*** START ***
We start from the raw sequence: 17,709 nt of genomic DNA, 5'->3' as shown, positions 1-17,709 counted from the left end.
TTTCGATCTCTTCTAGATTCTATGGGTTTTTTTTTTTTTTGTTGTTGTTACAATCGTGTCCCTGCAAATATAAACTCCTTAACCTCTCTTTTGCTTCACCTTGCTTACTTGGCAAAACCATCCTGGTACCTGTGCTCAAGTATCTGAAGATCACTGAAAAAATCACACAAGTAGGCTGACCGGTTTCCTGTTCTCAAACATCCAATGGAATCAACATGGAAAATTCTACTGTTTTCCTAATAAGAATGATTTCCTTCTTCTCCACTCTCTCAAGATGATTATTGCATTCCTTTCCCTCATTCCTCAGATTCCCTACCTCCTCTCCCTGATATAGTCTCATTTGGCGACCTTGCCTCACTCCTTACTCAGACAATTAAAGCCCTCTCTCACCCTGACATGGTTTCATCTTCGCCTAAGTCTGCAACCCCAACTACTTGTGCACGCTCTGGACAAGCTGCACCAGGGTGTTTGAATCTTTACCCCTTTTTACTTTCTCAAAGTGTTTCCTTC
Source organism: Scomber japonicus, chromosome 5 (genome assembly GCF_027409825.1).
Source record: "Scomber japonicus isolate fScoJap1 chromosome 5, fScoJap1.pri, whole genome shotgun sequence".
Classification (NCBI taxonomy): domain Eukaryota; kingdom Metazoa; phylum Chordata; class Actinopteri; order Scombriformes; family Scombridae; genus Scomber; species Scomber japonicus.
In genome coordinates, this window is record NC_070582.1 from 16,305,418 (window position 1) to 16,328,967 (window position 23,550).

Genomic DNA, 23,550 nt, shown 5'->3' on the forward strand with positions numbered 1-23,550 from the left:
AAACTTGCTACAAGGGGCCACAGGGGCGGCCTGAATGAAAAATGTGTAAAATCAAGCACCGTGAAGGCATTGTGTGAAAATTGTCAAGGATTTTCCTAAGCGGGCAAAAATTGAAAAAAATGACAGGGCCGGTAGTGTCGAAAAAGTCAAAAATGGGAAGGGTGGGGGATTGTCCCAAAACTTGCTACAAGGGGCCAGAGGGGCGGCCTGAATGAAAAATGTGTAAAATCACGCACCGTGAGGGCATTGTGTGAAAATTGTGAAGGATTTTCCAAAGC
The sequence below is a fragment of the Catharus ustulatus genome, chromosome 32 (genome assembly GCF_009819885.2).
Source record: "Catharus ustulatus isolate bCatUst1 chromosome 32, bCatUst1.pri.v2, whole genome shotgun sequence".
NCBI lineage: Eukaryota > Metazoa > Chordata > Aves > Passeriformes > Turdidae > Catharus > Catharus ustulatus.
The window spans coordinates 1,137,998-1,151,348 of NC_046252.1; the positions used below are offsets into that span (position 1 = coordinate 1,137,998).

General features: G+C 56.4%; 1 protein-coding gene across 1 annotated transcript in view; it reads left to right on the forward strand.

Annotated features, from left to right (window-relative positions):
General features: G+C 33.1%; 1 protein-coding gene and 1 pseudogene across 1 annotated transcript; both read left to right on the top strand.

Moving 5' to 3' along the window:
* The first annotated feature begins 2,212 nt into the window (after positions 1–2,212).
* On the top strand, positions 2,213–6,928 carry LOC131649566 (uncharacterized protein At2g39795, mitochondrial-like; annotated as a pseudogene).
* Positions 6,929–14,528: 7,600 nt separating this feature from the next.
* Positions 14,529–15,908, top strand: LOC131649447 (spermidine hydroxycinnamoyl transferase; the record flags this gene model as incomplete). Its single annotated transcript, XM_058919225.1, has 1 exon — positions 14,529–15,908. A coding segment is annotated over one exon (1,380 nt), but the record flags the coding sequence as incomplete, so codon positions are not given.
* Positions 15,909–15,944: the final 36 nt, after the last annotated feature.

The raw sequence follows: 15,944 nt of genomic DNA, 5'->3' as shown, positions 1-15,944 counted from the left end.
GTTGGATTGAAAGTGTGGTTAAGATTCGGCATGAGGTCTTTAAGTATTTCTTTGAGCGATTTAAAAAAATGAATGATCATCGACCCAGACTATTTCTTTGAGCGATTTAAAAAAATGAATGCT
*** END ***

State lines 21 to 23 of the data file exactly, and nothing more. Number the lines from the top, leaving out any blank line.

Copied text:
* Positions 15,909–15,944: the final 36 nt, after the last annotated feature.

The raw sequence follows: 15,944 nt of genomic DNA, 5'->3' as shown, positions 1-15,944 counted from the left end.
GTTGGATTGAAAGTGTGGTTAAGATTCGGCATGAGGTCTTTAAGTATTTCTTTGAGCGATTTAAAAAAATGAATGATCATCGACCCAGACTATTTCTTTGAGCGATTTAAAAAAATGAATGCT